3 The manufacturer's submission

3 The manufacturer's submission

The Appraisal Committee (appendix A) considered evidence submitted by the manufacturer of azacitidine and a review of these submissions by the Evidence Review Group (ERG) and the Decision Support Unit (DSU; appendix B).

3.1 The main evidence for the efficacy of azacitidine in patients with high- and intermediate-2 risk myelodysplastic syndromes, chronic myelomonocytic leukaemia or acute myeloid leukaemia in the manufacturer's submission was obtained from a phase III, open-label, multicentre, randomised controlled trial (AZA-001; n = 358). Supplementary data from an open-label extension trial of AZA-001 were also provided. Before randomisation, patients were preselected by the investigator (on the basis of age, general condition, comorbidities and patient preference) for treatment with one of three conventional care regimens: best supportive care alone, low-dose chemotherapy plus best supportive care or standard-dose chemotherapy plus best supportive care. Patients were then randomised to receive either azacitidine or the preselected conventional care regimen. Patients receiving a particular conventional care regimen were compared with patients who had been preselected for the same care regimen but were then randomised to treatment with azacitidine. The manufacturer reported that patients randomised to either azacitidine or one of the conventional care regimens were comparable in terms of age, baseline severity of myelodysplastic syndrome, Eastern Cooperative Oncology Group (ECOG) performance status and time since original diagnosis. However, within the conventional care regimens, patients preselected to receive low- or standard-dose chemotherapy tended to be younger and have a higher ECOG performance status than patients preselected to receive best supportive care alone. Randomisation and subsequent analyses were stratified according to the French–American–British classification (FAB) subtype and IPSS group. Of the 179 patients receiving a conventional care regimen, 105 (59%) were preselected for best supportive care alone, 49 (27%) for low-dose chemotherapy and 25 (14%) for standard-dose chemotherapy. Of the 179 patients receiving azacitidine, 117 (65%) had been preselected for best supportive care alone, 45 (25%) for low-dose chemotherapy and 17 (9%; percentages do not add up to 100% because of rounding) for standard-dose chemotherapy.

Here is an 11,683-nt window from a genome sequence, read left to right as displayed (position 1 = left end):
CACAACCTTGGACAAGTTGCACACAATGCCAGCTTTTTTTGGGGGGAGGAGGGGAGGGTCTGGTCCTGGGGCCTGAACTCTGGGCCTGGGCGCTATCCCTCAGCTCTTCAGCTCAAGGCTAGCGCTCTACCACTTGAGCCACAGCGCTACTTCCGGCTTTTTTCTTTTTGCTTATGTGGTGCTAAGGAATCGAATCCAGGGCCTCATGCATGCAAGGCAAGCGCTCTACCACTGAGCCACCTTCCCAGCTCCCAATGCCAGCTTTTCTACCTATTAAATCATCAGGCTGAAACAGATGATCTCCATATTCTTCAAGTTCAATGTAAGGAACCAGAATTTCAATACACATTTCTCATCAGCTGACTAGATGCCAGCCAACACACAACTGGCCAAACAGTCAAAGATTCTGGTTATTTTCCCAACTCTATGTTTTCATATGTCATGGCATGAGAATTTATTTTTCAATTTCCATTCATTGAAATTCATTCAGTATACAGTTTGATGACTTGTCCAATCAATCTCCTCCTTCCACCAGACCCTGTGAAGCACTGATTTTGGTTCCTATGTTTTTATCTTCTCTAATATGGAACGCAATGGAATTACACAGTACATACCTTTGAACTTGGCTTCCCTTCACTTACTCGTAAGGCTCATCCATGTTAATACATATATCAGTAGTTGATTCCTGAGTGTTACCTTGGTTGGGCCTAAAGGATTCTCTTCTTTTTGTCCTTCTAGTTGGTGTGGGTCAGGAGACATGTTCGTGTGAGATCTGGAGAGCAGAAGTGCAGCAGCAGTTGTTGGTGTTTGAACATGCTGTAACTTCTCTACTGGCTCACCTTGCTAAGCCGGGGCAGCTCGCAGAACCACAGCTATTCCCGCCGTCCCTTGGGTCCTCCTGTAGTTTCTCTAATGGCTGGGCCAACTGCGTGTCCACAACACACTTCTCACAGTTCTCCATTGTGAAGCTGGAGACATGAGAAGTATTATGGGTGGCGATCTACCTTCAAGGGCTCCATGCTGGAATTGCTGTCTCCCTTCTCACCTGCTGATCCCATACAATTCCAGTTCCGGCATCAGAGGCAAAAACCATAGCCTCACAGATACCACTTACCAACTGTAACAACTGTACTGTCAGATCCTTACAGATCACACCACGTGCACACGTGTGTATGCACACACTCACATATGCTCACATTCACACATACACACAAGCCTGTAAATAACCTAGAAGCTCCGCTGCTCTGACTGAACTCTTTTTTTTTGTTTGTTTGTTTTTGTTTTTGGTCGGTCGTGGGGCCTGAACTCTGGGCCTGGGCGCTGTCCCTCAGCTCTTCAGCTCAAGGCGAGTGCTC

3.2 The primary endpoint in AZA-001 was overall survival. Secondary endpoints included time to transformation to acute myeloid leukaemia, haematological response, independence from red blood cell transfusions for 56 consecutive days or more, number of infections needing intravenous antibiotics and occurrence of adverse events.

3.3 The manufacturer's submission stated that the intention-to-treat median overall survival was 24.5 months for patients receiving azacitidine compared with 15.0 months for patients receiving conventional care regimens (p = 0.0001, hazard ratio 0.58, 95% confidence interval [CI] 0.43 to 0.77). The median time to transformation to acute myeloid leukaemia was 17.8 months (interquartile range 8.6 to 36.8, 95% CI 13.6 to 23.6) with azacitidine compared with 11.5 months (interquartile range 4.9 to not reached, 95% CI 8.3 to 14.5) with conventional care regimens (p < 0.0001, hazard ratio 0.50, 95% CI 0.35 to 0.70). The manufacturer also reported results within each of the preselection groups. Treatment with azacitidine led to statistically significant improvements in overall survival in the group preselected for best supportive care alone and in the group preselected for low-dose chemotherapy plus best supportive care, but not in the group preselected for standard-dose chemotherapy plus best-supportive care. Only patients preselected for best supportive care alone had statistically significant improvement with azacitidine in time to transformation to acute myeloid leukaemia. Of the patients who were dependent on red blood cell transfusions at baseline, 45% of patients treated with azacitidine no longer needed transfusions during treatment compared with 11.8% of patients receiving conventional care regimens (p < 0.0001). The manufacturer reported that in a subgroup analysis of patients with the –7/del(7q) chromosomal abnormality, median overall survival was higher in patients receiving azacitidine than in patients receiving conventional care regimens.

3.4 The ERG considered the results from AZA-001 to be robust and to show clinical benefit for patients treated with azacitidine. The ERG noted that the open-label design of the study meant that the results could be subject to bias and that there was an imbalance in the numbers lost to follow-up. The ERG considered that this means that the effectiveness of azacitidine in clinical practice could be lower than that seen in AZA-001. In addition, the ERG noted that the results for the comparison with low- and standard-dose chemotherapy were less robust because of the small numbers of patients included.